that an amendment be promulgated by Sen. Williams ASAP [prime sponsor of a comparable proposal] with the concurrence of Sen. Folmer [Chair of the Education Committee] that both bills be supplanted [
RESOLVED: Chapter 4 of Title 22 shall be amended to ensure that instruction during Grades 4, 7, 10 and 12 shall include the Holocaust, genocide, and human rights violations.
existing statute. It may be recalled that the current effort [HB 1424] is voluntary [with curriculum composed by the DOE], whereas the original bill by Sen. Williams was perceived as an unfunded-mandate by the GOP [advising teacher-certification]; my suggestion is not
and it will be achievable [using a catchphrase learned from the PA Medical Society
s House of Delegates]
within normal organizational resources.
The rationale for this move is based on the fact that current standards do not comply with the way they
were characterized in the staff-notes prepared by Rep. Clymer
s Education Committee [
include cursory references to genocide, WWII, and Nazi concentration camps; albeit without clarification.
]; word-searches [deferring WWII because it
s a bit afield] actually demonstrate that:
Conflict and Cooperation Among Social Groups and Organizations
Domestic Instability (political unrest, natural and man-made disasters, genocide)
“Nazi” appears once:
B. Evaluate historical documents, material artifacts and historic sites important to world history since 1450.
Documents, Writings and Oral Traditions (e.g., Declaration of the International Conference on Sanctions Against South Africa; Monroe Doctrine, Communist Manifesto,
Artifacts, Architecture and Historic Places (e.g., Robben Island, New York Trade Center, Hiroshima Ground Zero Memorial, Nazi concentration camps)
“human rights” and “Holocaust” and “Armenia” and “Cambodia” do not appear at all.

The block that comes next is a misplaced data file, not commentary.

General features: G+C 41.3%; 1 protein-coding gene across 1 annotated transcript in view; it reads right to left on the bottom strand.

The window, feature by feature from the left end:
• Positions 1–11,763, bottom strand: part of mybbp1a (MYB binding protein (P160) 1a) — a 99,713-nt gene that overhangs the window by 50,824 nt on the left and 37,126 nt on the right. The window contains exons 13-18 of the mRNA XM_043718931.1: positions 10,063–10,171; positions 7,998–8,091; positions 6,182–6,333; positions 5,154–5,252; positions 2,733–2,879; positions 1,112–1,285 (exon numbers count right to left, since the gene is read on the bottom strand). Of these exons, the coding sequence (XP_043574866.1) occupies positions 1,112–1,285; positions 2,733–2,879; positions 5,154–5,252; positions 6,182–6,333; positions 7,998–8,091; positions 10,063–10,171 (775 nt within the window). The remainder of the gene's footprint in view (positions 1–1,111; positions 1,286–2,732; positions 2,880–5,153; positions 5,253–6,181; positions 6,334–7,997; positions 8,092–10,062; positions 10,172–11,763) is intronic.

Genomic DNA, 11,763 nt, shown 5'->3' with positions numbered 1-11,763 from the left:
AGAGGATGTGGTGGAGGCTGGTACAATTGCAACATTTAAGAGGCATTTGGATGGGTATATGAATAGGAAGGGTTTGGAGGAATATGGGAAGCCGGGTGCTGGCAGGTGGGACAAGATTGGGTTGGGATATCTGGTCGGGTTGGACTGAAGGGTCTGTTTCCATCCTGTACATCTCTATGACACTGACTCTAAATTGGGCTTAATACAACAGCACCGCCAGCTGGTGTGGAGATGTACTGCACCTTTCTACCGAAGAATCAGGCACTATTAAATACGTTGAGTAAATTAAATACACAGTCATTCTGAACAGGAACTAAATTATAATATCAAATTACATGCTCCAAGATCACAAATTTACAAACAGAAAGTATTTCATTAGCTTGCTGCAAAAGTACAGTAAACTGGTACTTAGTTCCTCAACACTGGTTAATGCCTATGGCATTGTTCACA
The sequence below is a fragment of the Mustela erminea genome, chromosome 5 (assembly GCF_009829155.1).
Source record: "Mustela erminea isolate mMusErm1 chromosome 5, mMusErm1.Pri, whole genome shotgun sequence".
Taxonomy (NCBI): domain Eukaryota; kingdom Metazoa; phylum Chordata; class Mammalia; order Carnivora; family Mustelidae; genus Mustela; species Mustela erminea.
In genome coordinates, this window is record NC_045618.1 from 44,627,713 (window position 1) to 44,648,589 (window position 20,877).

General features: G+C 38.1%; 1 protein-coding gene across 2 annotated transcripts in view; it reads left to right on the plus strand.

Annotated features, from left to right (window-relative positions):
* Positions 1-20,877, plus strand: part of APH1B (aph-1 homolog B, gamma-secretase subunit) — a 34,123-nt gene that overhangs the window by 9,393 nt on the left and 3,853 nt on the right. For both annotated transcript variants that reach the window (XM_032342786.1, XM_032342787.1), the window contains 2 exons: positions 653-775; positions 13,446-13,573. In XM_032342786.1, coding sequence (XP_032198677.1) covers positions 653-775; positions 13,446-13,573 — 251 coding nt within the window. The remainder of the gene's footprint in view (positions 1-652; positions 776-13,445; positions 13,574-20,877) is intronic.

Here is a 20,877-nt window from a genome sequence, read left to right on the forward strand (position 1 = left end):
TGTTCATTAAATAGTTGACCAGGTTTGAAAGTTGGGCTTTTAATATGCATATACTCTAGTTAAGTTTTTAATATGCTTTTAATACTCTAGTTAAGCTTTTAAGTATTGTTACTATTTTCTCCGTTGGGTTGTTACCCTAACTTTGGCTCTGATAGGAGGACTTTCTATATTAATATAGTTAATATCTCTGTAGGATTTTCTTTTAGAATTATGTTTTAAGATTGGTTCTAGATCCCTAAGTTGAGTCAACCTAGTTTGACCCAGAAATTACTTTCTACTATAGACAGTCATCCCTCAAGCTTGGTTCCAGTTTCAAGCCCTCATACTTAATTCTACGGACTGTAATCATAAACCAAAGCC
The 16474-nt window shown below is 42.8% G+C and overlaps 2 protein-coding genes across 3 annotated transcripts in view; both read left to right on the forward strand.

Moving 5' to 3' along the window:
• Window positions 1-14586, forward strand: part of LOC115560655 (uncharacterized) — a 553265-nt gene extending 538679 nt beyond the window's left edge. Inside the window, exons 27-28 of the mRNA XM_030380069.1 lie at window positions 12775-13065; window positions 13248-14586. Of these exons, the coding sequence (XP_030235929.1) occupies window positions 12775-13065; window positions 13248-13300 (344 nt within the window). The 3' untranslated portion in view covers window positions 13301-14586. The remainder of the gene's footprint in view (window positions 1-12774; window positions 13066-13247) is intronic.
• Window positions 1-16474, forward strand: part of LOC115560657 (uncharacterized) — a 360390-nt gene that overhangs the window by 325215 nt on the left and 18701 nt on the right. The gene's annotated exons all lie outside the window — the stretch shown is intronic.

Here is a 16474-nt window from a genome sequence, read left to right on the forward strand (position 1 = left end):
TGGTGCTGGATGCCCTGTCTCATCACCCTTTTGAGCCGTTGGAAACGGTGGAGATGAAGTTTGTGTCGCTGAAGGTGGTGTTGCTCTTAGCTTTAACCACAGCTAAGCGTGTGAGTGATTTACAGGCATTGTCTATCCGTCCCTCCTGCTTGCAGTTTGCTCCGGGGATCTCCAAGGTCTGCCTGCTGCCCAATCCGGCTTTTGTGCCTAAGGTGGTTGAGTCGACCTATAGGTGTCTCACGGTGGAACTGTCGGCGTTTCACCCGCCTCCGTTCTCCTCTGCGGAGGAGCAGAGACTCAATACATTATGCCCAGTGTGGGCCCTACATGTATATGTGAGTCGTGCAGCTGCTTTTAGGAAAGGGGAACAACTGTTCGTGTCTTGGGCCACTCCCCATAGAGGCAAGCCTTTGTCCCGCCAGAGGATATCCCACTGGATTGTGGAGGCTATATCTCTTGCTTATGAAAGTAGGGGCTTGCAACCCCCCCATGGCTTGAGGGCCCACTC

* Also problematic
is how the concepts are currently classified, for “genocide” should hardly be relegated under the concept of “
noting its deep roots that transcend the common
usage of that term] and “Nazi” should hardly be relegated under the concept of “
Artifacts, Architecture and Historic Places
” [noting that this connotes the lack of major contemporary
import]. Finally, problematic is the need to specify concerns
regarding “human rights” as violated during
the past century in otherwise under-appreciated fashions [Armenia, Cambodia], plus others [Ukraine Famine, China/Tibet, etc.]; indeed, the exercise of exploring these additional CRUCIAL
facets of “
world history instruction
” would [one hopes] sensitize the student to detecting
manifestations of such tendencies following graduation. It is now easy to envision what can now transpire, namely, that the mandate is passed that these TOPICS be encompassed in four grade-levels; thereafter, multiple quality-organizations can tackle the database [500 school districts, 3,150 schools and 1,793,284 K-12 students] by providing a non-profit resource
designed to satisfy the statewide mandate [including curricula, handouts, teacher-education, handouts].